About the album
Frank Wingold Clairvoyance provides a soothing immersion in sound for body and spirit in his current album "Virtues & Vices". It is not a question here of an emotional roller coaster going from one extreme to another, but instead of the attracting pole of a magnet.
For example, you sometimes think that you hear the saxophonist Niels Klein not only playing, but also breathing, so directly "humanly" conceived and implemented is the music of Frank Wingold's band Clairvoyance. But this impression, even though intentional, is only part of the truth. Nothing is left to chance in this music, but instead everything is structured down to the last sound. If Wingold and his comrades-in-arms were French, you could assume a bastard produced from a menage à trois of Jacques Thollot, Maurice Ravel and Charles Trenet. The love of the tricky rhythms of Thollot, coupled with the melodic sounds of a Trenet reduced to the essential and willingly with a wink of the eye, and the multi-colored, rich instrumentation of a Ravel sprout from all roots of "Virtues & Vices".
Frank Wingold himself often emphasizes that he has been influenced by the North American guitarist Jim Hall. His guitar style creates more of a template for the US guitarist with a rapport to a lot of European chamber music on one hand, and on the other hand is more influenced by South American than North American music if at all. The piece "Some Son Song" is an eloquent example of this.
What do we want to say with that? Only that Frank Wingold refutes us every time with Ensemble Clairvoyance – named after his first solo album – when we suspect that a comparison with that known would be appropriate. Even if certain memories are called to mind, "Virtues & Vices" is completely independent if not style-setting for possible (or let's just simply say: hopefully) future imitators. Worldwide.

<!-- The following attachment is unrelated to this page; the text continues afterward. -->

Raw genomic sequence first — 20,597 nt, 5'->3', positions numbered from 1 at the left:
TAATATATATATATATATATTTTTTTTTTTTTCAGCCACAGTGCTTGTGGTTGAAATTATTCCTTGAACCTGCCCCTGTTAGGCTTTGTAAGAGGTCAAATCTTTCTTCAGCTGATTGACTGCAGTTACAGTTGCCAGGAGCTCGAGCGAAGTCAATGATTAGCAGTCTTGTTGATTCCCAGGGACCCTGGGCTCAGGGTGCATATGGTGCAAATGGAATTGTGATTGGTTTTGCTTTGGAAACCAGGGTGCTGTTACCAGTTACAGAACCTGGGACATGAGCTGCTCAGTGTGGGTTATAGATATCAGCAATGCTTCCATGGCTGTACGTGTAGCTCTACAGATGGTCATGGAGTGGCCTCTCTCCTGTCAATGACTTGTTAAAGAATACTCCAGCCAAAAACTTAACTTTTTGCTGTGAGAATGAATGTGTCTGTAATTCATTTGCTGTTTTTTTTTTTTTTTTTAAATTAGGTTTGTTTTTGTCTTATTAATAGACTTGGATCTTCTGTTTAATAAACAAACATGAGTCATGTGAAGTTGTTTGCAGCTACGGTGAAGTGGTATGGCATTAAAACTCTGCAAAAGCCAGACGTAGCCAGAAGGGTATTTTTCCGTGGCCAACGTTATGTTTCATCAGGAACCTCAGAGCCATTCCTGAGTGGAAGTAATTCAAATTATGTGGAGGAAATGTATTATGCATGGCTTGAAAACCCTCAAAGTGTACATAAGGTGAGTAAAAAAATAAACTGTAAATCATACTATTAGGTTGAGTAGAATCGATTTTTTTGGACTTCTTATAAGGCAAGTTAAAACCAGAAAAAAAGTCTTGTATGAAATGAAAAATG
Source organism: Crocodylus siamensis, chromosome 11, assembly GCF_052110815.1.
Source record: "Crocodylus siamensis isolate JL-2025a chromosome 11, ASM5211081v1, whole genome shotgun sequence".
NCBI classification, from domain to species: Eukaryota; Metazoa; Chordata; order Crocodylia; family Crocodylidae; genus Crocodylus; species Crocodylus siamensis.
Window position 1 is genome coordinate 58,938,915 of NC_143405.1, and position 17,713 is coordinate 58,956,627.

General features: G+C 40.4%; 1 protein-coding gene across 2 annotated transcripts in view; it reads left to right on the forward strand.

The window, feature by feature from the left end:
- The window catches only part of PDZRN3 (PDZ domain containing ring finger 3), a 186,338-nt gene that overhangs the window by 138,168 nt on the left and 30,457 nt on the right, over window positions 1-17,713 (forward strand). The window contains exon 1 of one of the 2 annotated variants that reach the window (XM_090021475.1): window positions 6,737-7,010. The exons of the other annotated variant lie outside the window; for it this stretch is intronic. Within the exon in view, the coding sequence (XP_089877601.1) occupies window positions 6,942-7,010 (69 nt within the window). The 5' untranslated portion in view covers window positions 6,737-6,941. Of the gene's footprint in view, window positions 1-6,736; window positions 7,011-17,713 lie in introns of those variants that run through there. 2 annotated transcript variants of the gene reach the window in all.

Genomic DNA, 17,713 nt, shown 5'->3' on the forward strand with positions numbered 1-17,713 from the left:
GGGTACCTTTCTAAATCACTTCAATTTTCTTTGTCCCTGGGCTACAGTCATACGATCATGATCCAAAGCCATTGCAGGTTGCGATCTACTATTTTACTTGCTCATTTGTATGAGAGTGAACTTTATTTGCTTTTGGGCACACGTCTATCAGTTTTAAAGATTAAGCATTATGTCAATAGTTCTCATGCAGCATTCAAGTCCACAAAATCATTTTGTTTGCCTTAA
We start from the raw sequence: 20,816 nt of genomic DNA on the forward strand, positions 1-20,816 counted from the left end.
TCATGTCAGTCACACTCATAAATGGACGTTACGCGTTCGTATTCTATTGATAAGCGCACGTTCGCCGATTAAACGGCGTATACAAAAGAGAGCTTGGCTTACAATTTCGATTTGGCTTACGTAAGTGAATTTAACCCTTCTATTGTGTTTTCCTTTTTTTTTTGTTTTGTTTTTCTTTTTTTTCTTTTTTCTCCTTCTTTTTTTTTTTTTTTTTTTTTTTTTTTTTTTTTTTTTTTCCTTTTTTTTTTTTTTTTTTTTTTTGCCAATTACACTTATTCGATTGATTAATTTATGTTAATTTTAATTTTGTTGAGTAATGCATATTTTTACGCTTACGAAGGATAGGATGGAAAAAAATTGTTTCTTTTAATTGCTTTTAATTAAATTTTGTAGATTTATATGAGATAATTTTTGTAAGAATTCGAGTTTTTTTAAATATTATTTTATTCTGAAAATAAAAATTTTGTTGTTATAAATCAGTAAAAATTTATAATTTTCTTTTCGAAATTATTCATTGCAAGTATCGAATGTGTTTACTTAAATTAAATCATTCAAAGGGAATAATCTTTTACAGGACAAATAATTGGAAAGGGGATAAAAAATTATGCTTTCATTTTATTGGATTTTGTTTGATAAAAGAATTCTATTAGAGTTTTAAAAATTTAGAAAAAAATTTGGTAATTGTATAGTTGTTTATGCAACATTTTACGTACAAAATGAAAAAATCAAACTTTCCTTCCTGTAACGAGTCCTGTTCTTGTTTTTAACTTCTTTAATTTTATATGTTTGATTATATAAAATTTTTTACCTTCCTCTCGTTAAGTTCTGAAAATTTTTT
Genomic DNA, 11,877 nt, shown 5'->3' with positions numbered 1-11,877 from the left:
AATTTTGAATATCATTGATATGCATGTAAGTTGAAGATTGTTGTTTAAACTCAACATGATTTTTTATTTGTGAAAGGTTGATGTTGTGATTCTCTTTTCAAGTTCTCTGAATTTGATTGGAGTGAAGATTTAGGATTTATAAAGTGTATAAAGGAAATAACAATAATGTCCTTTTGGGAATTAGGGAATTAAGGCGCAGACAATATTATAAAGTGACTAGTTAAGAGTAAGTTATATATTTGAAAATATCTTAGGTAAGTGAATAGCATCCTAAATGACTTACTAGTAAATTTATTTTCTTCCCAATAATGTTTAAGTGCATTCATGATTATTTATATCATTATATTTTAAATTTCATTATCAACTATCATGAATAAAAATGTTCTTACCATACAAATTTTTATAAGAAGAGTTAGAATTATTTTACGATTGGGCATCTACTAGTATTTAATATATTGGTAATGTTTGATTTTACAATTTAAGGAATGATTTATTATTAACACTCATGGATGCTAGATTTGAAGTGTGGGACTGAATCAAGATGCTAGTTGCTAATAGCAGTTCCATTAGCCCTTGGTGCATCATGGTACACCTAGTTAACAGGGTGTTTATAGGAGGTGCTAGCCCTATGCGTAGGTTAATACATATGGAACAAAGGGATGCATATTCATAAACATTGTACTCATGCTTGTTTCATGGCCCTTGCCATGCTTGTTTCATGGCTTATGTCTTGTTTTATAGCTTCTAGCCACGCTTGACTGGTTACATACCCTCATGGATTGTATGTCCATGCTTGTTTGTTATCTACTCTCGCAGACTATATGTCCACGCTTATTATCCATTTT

Niels Klein became a member of BuJazzO in 1998 right at the beginning of his studies in saxophone and composition/arrangement at Cologne Music College and then changed to the group Heavytones, Stefan Raab's backup band in the show TV Total, where he remained until 2009. Then he took over the artistic direction of BuJazzO and the NDR Big Band. He is a professor for jazz composition/arrangement, aural training and theory at the Institute for Music at Osnabrück College.
Jonas Burgwinkel, born in Aachen, already started his studies at the conservatory in Maastricht when he was 17 and continued his studies at the Berklee College of Music and Cologne Music College, among other places. In 2009, he received the WDR Jazz Prize for improvisation and is currently considered one of the jazz musicians most in demand and most active of his generation in Germany.
The instructor for jazz contrabass at Cologne Music College, Dietmar Fuhr, has already played with big names such as Enrico Rava, Richie Beirach, Dave Liebman, Danny Gottlieb, Nils Wogram, Billy Elgart, George Garzone and Leszek Sadlo. He can already be heard here on his third Double Moon Records production with his impressive and precise bass playing